It all started with beans.
Joyce and Steve Libal run a small orchard on their 63-acres in Little Meadows, Susquehanna County where they sell fruit and organic vegetables.
One day in early September, a friend came by to purchase ten pounds of green bush beans.
“In this area, with all the drilling going on, the conversations usually end up talking about the gas industry,” Steve Libal says. “And he just brought up that he had seen, he’s a borough councilman and they received a packet of information about a well pad behind our house.”
A map the gas company, Talisman Energy, sent to the municipality shows a plan for a well pad just beyond the thick row of trees at the back of their property. A dotted line shows a well bore moving 2,000 feet across their land. (You can see the map below.)
“I just thought this has to be some sort of horrible mistake,” Joyce said. “Someone made a mistake and we have to enlighten them so they can fix it.”
The couple contacted the Department of Environmental Protection. A geologist for the DEP who was reviewing the well permit said he would let Talisman Energy know about the situation.
Just hours after getting the e-mail from the DEP, they got a call from a landman asking them what it would take for them to sign a lease with Talisman.
It turns out that when the DEP is evaluating a well permit, it doesn’t have to check whether the gas company has secured drilling rights to the land being applied for. In an e-mail to the Libals from the geologist reviewing the permit, Brian Babb with the DEP’s legal department wrote “the Department does not concern itself with lease issues on wells that are not subject to the Conservation Law.”
The DEP approved Talisman Energy’s permit and informed the couple they had 30 days to appeal to the Environmental Hearing Board.
That left the Libals with two choices: they could hire a lawyer to appeal or they could consider signing a lease.
Wrestling with the leasing question for five years
The Libals say several companies have contacted them over the last five years. At first, they always said no. But as more of their neighbors leased their properties for drilling, the couple agreed they would only look at a lease if they could get a good rate and if it didn’t involve disturbing anything on the surface of their property.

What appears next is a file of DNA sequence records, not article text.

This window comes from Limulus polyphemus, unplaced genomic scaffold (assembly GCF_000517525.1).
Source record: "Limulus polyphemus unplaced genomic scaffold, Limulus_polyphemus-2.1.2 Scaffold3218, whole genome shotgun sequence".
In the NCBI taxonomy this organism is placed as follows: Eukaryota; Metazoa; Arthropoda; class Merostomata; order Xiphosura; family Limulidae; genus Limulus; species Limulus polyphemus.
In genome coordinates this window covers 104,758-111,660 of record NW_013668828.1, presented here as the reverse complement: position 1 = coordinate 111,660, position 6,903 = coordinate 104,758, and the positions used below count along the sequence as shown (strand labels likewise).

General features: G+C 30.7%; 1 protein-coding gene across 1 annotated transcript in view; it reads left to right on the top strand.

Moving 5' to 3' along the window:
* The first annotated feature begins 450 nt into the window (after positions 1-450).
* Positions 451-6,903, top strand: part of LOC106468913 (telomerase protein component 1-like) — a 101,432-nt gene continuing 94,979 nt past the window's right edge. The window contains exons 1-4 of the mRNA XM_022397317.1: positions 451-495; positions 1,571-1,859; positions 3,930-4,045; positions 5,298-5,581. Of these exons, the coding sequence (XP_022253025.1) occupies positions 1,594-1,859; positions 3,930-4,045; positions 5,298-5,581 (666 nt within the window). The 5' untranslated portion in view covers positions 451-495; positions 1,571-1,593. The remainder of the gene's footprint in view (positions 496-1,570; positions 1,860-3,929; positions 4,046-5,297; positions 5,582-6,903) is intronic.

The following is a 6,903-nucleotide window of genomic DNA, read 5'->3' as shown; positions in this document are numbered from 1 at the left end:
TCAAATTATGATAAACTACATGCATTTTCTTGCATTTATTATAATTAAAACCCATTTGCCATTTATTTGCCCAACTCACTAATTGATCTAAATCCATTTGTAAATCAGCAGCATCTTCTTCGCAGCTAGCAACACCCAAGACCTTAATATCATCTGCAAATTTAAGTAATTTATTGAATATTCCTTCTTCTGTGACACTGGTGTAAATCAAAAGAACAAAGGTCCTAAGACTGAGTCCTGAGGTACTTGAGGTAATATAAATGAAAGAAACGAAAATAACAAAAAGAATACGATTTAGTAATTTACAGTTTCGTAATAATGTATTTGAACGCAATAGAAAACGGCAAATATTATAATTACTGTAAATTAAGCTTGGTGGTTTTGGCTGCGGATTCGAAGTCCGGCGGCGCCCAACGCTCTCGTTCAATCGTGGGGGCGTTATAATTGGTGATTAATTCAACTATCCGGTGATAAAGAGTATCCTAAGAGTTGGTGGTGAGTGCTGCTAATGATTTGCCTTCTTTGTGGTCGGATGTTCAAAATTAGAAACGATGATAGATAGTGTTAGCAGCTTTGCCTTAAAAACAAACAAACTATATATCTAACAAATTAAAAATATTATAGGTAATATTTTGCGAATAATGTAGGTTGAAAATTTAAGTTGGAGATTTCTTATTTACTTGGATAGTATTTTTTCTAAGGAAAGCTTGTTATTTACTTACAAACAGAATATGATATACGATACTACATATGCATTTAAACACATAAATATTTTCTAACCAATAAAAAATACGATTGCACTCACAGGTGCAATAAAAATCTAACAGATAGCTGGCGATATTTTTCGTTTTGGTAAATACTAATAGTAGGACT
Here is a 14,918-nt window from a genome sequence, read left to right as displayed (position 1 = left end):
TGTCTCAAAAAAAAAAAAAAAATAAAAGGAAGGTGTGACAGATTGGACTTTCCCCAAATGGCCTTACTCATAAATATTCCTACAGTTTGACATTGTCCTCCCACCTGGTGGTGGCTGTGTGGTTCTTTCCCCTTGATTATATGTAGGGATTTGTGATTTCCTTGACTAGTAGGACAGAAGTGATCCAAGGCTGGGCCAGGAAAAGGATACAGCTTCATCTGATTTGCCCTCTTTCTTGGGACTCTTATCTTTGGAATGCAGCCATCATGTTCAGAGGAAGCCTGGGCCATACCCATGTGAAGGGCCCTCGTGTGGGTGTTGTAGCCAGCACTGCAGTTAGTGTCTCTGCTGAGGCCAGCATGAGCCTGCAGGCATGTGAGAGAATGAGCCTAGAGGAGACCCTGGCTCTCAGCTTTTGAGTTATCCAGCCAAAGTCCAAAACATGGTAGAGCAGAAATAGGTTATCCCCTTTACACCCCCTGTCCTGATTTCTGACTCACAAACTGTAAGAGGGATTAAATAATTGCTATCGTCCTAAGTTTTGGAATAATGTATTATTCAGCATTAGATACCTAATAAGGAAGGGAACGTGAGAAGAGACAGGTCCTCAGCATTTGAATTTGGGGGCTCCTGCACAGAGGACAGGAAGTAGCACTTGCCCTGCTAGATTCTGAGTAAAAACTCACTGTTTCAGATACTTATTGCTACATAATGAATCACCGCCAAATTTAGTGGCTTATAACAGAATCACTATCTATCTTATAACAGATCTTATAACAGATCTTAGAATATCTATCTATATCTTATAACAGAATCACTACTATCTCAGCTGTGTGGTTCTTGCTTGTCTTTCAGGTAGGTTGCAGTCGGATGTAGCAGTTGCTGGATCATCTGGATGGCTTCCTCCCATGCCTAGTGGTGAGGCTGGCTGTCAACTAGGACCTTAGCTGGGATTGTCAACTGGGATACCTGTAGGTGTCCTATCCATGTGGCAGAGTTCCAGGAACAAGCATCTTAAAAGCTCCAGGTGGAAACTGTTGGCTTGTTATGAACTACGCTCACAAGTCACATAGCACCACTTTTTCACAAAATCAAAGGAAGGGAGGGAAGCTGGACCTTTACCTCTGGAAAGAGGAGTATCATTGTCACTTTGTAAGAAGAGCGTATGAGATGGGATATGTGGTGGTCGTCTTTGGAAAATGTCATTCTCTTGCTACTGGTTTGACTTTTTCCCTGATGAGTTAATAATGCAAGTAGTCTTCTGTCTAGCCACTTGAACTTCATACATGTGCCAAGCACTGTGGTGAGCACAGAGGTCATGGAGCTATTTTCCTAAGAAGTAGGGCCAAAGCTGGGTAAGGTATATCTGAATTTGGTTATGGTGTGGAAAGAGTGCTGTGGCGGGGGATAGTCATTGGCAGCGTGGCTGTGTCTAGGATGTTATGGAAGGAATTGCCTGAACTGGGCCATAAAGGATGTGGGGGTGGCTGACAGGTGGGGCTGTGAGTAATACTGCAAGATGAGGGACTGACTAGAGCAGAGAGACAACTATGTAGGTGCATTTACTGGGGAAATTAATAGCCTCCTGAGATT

“If a lease actually met these basic minimal requirements for us to look at it, does that mean we would actually write our names down on that paper? It would definitely be the hardest thing in our lives to do that, so I don’t know,” Joyce Libal says.
April Crane, a spokeswoman for Talisman Energy says there’s a difference between the permitting process and the drilling process. In other words, just because the company has a permit, doesn’t mean the company intended to drill without getting a valid lease. Talisman could not tell StateImpact Pennsylvania by press time whether or not this is a common practice for the company.
“Ultimately, Talisman didn’t do anything wrong,” says Jackie Root, President of the Pennsylvania Chapter of the National Association of Royalty Owners. ”They didn’t trespass on anybody’s property and they, I believe, would not have drilled that lateral without having a lease in place.”
A need to expand Pa.’s drilling law?
Root is known as the “gas well guru” and has made a living helping landowners in the Marcellus Shale region negotiate leases through her consulting business. She has a lease with Talisman herself and says energy companies have to be cautious because drilling without permission would be a very expensive error.
But Joyce and Steve Libal say landowners should be protected. Pennsylvania’s drilling law known as Act 13 requires companies to notify landowners if their water wells are within 3,000 feet of the proposed well pad. They also send information packets like the one the Libals’ friend received to the municipality where the well pad is being built and to neighboring municipalities. The Libals want those laws expanded to include all the potential landowners involved.
“Certainly the landowners whose land is being used for the well should receive a copy of the map and know that well is being applied for. It’s outrageous that that isn’t already happening,” Joyce Libal says.
Root thinks that could add unnecessary layers of regulation for energy companies. She says landowners, whether they have leases or not, need to take some responsibility.
“The reports are available, so if the landman comes to you and tells you something and this report is issued that shows the well bore going [under your property] – you can get that paperwork,” says Root, who acknowledges the oil and gas industry could communicate better with landowners.
Still living with the impacts
For the Libals, there is a somewhat satisfying ending to this story. Talisman cancelled the permit from the DEP. Talisman spokeswoman April Crane told StateImpact Pennsylvania it was cancelled as a courtesy to the landowners.
But the Libals say they are still living with the industry. The couple says they recently heard about plans to build a natural gas pipeline that would run along their property line.
The Libals moved to Susquehanna County in 1977 from Detroit, Michigan with plans of building their dream home and eventually retiring to live the quiet country life.
Joyce Libal says things have gotten louder since then. Now, they count the trucks moving up and down the gravel road in front of their house bringing supplies to and from well pads. Business has also ramped up at a blue stone quarry across the road.
“The sounds you would hear then would just be rustling leaves or water in the creek across the road, birds, frogs, crickets. Now it’s diesel engines,” she says.